Vietnam’s great war hero: General Vo Nguyen Giap
This is Part II of an 8 part series on great generals during the industrial warfare era. Part I covers Omar Bradley.
General Vo Nguyen Giap was forced into exile in 1939, fleeing to southern China where he met and learned guerrilla warfare from Mao Tse-Tung. Giap would later tailor Mao’s maxims on war to fit the conflicts and terrain of Vietnam. There he would defeat two of the world’s great powers: Overwhelming the French at Dien Bien Phu, pushing them to retreat past the 17th parallel (dividing Vietnam into Northern and Southern halves). Then after nearly a decade of conflict with American forces, Giap would break American containment and lead the reunification of North and South Vietnam under communist rule in 1975.
Giap is well-regarded for countering superior technology and firepower from the French and American side with his effective combination of conventional and guerrilla tactics. His doctrine for the use of force fell into three stages: 1) guerrilla insurgency and unconventional assaults during the initial stage of contention; 2) mix of guerrilla and mobile-conventional warfare during equilibrium stage/protracted war; and 3) increase mobile warfare with conventional forces in order to exploit the loss of the will to fight by opposing forces. Using these three principles, Giap orchestrated the French defeat by isolating then overpowering French forces. Against the U.S., he effectively supplied and augmented the Vietminh insurgency while holding key positional ground in the northern border regions of South Vietnam.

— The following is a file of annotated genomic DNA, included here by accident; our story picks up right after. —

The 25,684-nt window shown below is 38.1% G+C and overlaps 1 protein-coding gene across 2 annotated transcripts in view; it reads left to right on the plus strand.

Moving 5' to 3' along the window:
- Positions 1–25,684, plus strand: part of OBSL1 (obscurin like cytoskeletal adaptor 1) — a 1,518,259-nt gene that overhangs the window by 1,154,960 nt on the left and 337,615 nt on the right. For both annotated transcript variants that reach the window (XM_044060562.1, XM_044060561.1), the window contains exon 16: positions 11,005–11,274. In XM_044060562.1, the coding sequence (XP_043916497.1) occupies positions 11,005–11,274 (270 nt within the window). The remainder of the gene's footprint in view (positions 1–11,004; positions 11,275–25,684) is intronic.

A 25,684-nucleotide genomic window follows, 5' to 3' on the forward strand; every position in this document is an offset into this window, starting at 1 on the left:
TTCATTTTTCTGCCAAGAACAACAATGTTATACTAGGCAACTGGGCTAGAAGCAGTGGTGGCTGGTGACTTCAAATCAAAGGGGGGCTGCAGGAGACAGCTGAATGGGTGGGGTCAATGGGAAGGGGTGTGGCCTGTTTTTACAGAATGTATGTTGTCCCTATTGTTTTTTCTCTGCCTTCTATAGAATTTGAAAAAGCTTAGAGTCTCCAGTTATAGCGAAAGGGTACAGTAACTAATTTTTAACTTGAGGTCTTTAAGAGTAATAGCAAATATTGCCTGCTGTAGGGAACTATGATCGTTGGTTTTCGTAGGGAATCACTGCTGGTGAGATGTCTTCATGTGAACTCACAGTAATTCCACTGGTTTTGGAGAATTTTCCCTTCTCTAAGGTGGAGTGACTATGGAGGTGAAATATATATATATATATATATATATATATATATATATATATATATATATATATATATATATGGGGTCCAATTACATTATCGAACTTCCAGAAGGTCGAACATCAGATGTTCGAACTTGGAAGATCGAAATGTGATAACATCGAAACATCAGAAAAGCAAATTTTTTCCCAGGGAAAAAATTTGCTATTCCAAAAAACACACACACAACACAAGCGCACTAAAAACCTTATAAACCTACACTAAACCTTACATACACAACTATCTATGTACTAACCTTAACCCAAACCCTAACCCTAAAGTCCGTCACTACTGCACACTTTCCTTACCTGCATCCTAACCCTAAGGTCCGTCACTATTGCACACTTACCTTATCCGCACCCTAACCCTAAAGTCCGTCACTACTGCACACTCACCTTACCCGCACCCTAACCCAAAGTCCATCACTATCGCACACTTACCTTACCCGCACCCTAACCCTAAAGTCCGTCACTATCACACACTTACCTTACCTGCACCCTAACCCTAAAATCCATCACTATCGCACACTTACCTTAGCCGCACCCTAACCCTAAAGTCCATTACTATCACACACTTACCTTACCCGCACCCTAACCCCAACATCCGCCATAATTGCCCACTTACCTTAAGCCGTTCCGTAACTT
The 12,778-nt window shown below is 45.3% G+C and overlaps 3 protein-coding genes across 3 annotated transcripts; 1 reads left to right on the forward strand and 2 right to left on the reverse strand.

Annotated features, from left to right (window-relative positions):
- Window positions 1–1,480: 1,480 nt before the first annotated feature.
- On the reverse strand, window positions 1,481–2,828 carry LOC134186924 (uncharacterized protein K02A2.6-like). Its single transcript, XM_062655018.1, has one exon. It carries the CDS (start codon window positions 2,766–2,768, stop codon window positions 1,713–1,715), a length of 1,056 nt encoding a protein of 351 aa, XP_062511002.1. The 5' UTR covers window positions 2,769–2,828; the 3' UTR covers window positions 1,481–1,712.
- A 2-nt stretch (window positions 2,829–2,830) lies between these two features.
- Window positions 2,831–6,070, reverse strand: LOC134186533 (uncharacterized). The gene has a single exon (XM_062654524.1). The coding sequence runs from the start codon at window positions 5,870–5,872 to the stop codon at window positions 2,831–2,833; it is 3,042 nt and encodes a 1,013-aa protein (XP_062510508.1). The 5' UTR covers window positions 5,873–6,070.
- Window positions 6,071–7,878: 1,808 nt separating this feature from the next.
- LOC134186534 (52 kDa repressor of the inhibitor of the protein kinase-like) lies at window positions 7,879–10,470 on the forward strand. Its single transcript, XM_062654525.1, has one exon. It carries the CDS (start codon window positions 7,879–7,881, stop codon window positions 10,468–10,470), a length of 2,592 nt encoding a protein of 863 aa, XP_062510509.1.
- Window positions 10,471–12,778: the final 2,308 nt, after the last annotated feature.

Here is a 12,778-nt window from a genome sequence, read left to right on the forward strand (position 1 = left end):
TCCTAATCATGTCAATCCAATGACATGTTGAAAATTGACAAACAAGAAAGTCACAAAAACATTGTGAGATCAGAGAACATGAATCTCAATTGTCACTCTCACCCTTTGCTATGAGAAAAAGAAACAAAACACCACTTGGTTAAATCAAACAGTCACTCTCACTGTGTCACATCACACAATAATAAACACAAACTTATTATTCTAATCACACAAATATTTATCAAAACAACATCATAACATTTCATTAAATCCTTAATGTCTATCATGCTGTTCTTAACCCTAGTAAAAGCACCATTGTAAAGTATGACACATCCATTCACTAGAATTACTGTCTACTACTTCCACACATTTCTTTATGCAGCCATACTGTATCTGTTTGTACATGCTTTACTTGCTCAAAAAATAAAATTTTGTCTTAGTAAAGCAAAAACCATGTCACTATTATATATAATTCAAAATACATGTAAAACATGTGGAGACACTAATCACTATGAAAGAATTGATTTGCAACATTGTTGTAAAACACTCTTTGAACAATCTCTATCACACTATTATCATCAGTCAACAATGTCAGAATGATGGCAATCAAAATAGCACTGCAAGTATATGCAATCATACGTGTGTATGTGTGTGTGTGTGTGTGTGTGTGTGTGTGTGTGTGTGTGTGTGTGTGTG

But lastly the reason Giap makes our list of top 8 industrial war era generals is because he understood, perhaps more than anybody, the connections between political goals and military strategy. Giap practiced grand strategic political warfare. On war, Giap has written “not only did we fight in the military field but in the political, economic and cultural fields.” In this regard, he timed the siege of Dien Bien Phu to coincide with rising French disillusionment in Indochina and their growing willingness to have conciliatory talks with Ho Chi Minh. And he countered America’s strategy of attrition with an ability to harness local disenfranchisement and prolong the battle beyond the American public’s will to fight.